Montreal wants to accelerate the densification of its territory in order to deliver 200,000 more housing units by 2050. But to avoid making road congestion even greater, the City hopes to combine this real estate development with that of public transportation.

“We want to unlock Montreal’s development potential. And that will involve intelligent densification objectives,” says Mayor Valérie Plante, in an interview in the offices of La Presse.

In its Urban Planning and Mobility Plan (PUM) 2050, which will be unveiled this Tuesday, its administration will make way for a new measure of densification, based on housing per hectare, with scales for a low densification zone , moderate or high.

A sector classified as first category will be able to develop between 15 and 60 units per hectare, while a district considered “moderate” will be able to have between 60 and 200 housing units per hectare. Finally, at the highest levels of densification, we will be able to exceed more than 200 housing units per hectare.

In the city centre, for example, the densification zone will be “high”, but in more remote or heritage areas, it could be low or moderate. “Single-family homes where we would allow, for example, the addition of a floor, a backyard, extensions, in areas like Pointe-aux-Trembles or Saint-Laurent, that would be low,” says the head of urban planning, Robert Beaudry, who accompanied the mayor during the editorial meeting with La Presse.

In the shorter term, the City aims to reach an overall threshold of 12% “non-market” housing within 10 years. Right now, that rate is just 7%.

In March, the Communauté métropolitaine de Montréal had already proposed requiring a density of 450 housing units per hectare in the city centre, whereas the threshold had been 150 housing units per hectare until now. Elsewhere in Greater Montreal, for suburban neighbourhoods with a Réseau express métropolitain station, it was then suggested that the threshold increase from 80 to 200 units per hectare.

As for the authorized heights, this “will depend on each sector, each typology”, specifies the elected official.

“A high density can be seven stories, but very established, or 30 stories, but very tapered. The idea, for us, is to have the land footprint to, among other things, create green spaces,” persists Mr. Beaudry, who recalls that these guidelines “will then translate into more regulations in the districts. accurate “.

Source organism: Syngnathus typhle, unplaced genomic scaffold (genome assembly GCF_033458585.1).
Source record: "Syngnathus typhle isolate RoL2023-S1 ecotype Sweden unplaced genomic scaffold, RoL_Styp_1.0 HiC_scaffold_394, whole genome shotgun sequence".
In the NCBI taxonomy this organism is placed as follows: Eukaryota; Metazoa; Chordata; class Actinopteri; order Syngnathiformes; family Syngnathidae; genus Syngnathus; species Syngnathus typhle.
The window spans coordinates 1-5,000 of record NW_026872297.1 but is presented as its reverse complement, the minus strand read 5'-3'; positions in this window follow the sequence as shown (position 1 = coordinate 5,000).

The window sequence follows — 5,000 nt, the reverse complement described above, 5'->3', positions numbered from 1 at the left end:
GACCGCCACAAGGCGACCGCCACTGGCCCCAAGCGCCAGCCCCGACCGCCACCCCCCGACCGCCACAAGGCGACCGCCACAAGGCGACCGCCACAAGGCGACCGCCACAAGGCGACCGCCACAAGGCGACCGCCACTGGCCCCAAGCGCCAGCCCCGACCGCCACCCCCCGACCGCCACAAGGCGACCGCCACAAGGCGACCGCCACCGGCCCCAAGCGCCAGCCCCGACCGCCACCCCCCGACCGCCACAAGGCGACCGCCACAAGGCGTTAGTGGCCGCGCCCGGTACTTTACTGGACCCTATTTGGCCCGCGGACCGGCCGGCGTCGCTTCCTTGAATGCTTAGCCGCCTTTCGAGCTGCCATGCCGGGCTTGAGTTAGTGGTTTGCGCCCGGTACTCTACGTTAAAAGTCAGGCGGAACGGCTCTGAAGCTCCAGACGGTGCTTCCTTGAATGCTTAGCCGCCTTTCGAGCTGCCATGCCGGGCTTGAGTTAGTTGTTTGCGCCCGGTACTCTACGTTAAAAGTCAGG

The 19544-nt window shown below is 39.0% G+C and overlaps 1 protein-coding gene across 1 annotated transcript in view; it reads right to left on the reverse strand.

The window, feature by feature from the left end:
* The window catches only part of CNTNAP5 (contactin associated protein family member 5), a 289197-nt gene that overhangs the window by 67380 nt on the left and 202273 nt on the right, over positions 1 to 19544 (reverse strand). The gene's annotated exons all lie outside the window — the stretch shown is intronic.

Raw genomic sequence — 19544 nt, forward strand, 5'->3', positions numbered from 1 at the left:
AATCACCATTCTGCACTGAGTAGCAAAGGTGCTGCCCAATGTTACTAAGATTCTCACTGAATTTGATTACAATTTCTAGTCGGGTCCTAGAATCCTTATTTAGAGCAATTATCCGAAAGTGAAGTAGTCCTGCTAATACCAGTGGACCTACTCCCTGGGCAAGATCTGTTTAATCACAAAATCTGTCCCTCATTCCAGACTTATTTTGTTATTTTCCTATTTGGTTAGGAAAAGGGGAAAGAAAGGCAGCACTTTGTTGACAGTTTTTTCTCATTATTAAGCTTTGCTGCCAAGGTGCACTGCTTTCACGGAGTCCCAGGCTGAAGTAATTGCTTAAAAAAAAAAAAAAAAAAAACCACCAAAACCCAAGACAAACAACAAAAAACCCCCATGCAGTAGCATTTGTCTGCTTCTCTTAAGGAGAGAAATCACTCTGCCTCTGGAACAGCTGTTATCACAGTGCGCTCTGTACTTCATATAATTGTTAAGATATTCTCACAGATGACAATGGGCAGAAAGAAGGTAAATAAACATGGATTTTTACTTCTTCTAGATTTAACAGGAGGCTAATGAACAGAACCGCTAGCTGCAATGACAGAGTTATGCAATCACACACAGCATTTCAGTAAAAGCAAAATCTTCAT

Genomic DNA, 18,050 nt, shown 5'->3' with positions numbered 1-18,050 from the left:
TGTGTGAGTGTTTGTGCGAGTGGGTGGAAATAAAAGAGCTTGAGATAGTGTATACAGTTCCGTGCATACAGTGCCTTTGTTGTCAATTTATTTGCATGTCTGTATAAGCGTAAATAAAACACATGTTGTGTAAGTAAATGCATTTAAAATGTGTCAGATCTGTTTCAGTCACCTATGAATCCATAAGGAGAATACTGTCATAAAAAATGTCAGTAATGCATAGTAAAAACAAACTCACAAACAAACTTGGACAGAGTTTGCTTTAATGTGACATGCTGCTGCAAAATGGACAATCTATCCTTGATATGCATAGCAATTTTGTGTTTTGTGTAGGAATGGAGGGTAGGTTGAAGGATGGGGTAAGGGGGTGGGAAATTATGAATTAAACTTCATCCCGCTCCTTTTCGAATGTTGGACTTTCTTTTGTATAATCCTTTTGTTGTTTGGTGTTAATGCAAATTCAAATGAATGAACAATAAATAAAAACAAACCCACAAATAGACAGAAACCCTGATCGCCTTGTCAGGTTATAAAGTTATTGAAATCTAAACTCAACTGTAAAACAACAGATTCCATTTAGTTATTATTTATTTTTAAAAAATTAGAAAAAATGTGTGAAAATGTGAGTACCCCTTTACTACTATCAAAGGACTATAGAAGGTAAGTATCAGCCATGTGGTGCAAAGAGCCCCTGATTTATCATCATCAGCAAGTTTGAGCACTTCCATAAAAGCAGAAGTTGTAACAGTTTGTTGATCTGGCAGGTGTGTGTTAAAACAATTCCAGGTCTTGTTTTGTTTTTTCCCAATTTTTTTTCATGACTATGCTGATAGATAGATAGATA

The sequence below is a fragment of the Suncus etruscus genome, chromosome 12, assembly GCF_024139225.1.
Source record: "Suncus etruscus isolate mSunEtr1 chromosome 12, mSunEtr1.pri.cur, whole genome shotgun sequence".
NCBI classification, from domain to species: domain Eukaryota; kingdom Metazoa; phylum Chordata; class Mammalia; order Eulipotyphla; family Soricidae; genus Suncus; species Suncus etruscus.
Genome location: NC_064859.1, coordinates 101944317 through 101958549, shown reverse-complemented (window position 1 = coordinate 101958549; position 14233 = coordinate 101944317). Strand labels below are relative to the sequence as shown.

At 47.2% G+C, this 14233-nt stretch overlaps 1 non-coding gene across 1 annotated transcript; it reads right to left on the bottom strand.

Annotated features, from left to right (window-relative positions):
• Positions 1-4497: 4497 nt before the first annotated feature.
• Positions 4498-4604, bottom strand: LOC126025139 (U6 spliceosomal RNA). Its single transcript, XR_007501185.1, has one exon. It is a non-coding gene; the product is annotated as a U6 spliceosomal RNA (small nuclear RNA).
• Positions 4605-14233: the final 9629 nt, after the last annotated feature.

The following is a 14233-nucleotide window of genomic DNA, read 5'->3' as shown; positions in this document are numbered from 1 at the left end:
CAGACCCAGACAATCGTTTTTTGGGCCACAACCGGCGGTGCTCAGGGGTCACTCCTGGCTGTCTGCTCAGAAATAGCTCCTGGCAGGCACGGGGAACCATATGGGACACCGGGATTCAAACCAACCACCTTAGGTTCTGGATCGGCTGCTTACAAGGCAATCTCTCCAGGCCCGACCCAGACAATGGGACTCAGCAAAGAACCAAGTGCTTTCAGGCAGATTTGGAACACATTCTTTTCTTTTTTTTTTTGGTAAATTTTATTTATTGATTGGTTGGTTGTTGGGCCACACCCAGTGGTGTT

Along public transport networks, such as the future extension of the blue line, “densification will necessarily be high,” adds Mayor Valérie Plante.

“We’re changing the formula because we don’t want to make the same mistake of the past, which is to say, building an entire neighborhood only to realize that, oops, we should have built public transportation. The two go together, and that’s what we want,” she notes.

Moreover, she maintains that her PUM is “a gift” to the Minister of Transport, Geneviève Guilbault, who is preparing the arrival of her transport agency.

She thus says that she wanted to be “strategic”, in a context where “the City has a limit in financing public transport” and where the government does not seem to want to finance transporters more. “If a government decides that, for it, this is not a priority or that it does not have a long-term vision, at least it will have to respond to well-documented planning,” says the mayor.

For the rest, she promises that the pedestrian will be “at the center of the process” of the Urban Plan, which must, before its adoption, go through the Montreal Public Consultation Office. “When we talk about a city on a human scale, that’s it. Of course, we want height, but we have to think so that it is done coherently and so that the citizen does not feel overwhelmed. »

The mayor believes that there is “still a lot of education to be done” in terms of sharing the road. “In Montreal, we have 10,000 km of streets, but barely 1% with cycle paths, so we are far from the city all by bike. Everyone has their place, and we don’t think that cars will disappear […], but we must not add the same number of cars as there are more citizens,” she concludes.